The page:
cover image Baba Yaga and Vasilisa the Brave

Baba Yaga and Vasilisa the Brave

Marianna Mayer. HarperCollins, $17.99 (40pp) ISBN 978-0-688-08500-1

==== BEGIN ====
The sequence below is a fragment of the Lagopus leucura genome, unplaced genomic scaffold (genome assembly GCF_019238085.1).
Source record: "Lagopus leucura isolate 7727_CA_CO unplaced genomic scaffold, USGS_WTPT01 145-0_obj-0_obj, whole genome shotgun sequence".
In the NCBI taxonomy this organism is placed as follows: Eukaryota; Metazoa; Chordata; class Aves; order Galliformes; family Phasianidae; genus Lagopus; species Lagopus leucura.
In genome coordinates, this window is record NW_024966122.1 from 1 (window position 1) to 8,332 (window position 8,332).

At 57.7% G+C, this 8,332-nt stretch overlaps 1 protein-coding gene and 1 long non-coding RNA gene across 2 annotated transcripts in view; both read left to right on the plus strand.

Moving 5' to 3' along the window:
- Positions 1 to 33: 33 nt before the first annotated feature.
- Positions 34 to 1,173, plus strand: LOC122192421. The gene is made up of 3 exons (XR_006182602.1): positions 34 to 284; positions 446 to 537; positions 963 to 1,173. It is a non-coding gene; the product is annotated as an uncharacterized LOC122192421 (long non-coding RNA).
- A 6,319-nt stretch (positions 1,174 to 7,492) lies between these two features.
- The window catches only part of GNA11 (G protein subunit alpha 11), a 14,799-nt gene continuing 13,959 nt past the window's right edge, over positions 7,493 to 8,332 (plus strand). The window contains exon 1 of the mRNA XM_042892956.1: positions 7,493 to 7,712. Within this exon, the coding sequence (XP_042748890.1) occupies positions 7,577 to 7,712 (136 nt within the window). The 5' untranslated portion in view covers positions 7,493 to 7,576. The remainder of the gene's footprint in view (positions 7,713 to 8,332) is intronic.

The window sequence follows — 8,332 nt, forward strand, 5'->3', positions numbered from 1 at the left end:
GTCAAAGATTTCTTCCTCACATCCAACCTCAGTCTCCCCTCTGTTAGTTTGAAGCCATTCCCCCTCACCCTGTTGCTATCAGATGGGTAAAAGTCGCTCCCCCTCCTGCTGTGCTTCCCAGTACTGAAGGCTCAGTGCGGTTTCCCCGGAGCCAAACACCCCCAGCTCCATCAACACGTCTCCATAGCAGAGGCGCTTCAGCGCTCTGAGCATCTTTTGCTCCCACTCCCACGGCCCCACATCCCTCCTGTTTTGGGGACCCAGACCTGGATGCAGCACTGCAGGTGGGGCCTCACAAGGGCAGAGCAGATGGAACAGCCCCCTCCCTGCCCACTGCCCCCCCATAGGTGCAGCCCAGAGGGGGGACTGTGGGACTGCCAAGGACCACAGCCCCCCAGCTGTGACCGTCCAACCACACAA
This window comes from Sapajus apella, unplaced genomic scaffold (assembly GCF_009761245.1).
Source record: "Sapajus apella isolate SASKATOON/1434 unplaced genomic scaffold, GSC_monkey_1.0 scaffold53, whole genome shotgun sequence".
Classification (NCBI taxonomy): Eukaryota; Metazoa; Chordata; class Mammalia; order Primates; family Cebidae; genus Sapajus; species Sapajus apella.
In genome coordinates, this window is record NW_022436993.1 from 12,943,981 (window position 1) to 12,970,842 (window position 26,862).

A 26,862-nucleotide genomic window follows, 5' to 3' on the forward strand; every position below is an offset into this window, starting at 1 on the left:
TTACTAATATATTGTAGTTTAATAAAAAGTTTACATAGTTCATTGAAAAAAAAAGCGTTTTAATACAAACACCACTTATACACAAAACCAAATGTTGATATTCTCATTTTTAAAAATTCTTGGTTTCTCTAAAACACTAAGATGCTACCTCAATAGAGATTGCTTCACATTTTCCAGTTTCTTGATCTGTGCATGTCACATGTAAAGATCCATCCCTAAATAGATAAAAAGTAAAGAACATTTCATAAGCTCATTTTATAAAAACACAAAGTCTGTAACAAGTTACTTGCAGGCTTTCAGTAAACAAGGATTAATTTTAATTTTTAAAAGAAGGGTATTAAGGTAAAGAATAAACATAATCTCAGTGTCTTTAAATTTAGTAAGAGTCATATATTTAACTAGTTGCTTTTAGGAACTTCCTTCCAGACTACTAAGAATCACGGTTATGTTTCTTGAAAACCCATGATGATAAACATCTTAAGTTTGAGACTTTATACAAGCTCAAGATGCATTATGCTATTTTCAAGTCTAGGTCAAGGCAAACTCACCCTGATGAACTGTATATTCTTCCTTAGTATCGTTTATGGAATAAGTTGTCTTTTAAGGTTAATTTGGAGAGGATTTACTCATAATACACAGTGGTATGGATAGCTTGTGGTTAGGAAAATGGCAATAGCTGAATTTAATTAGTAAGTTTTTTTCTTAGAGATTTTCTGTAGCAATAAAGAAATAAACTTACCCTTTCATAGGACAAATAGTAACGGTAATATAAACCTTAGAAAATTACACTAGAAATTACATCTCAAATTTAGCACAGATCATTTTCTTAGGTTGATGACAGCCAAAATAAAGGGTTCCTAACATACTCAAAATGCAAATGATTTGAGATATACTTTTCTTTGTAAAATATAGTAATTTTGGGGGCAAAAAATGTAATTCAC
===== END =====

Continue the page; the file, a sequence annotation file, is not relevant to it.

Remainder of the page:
The creators of The Twelve Dancing Princesses offer an elaborate interpretation of this Russian folktale, which incorporates elements of Hansel and Gretel as well as the Cinderella story. Craft's paintings (reminiscent, in their ornate detailing, of those of Gennady Spirin) are embellished with florid borders, inset illustrations and fancy dropped-capital letters at the start of the text block on each spread. Her startlingly hideous depiction of Baba Yaga the crone makes the pointy-hat-and-warted-nose witch found in most fairy tales seem downright cute by comparison; the impact, however, is gravely inhibited by a legend at the bottom of the painting: ``Smoking After Meals Is One of Baba Yaga's Many Bad Habits . . . '' Mayer's stately retelling is equally formal, but maintains a natural buoyancy that enhances the book's read-aloud appeal: ``It should be no wonder, then, that Baba Yaga lives alone. Even so, from time to time, there is the occasional visitor, the stray traveler, the hapless wanderer. Few have survived the visit.'' Similar in style to Elizabeth Winthrop's Vasilissa the Beautiful , this adaptation focuses on the heroine's bravery rather than her beauty, a distinction that may be important to some. All ages. (May)